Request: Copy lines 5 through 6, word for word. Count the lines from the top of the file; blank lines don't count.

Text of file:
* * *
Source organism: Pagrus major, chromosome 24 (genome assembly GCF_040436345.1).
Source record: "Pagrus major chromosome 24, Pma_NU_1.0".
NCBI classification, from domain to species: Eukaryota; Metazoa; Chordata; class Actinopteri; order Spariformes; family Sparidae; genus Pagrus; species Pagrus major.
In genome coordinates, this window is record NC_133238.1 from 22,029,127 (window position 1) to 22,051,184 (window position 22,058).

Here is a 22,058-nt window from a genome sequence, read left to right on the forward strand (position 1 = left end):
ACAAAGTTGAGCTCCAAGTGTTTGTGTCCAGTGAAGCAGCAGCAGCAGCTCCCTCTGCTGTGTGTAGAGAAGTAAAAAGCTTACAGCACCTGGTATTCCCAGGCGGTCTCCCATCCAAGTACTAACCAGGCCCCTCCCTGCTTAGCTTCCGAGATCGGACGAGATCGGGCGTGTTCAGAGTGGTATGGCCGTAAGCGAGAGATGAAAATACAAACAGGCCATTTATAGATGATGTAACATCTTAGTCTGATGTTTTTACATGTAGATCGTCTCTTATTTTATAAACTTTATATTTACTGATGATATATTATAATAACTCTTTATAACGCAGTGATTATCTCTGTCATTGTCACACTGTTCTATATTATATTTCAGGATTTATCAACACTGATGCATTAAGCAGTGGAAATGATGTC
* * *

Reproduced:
Here is a 22,058-nt window from a genome sequence, read left to right on the forward strand (position 1 = left end):
ACAAAGTTGAGCTCCAAGTGTTTGTGTCCAGTGAAGCAGCAGCAGCAGCTCCCTCTGCTGTGTGTAGAGAAGTAAAAAGCTTACAGCACCTGGTATTCCCAGGCGGTCTCCCATCCAAGTACTAACCAGGCCCCTCCCTGCTTAGCTTCCGAGATCGGACGAGATCGGGCGTGTTCAGAGTGGTATGGCCGTAAGCGAGAGATGAAAATACAAACAGGCCATTTATAGATGATGTAACATCTTAGTCTGATGTTTTTACATGTAGATCGTCTCTTATTTTATAAACTTTATATTTACTGATGATATATTATAATAACTCTTTATAACGCAGTGATTATCTCTGTCATTGTCACACTGTTCTATATTATATTTCAGGATTTATCAACACTGATGCATTAAGCAGTGGAAATGATGTC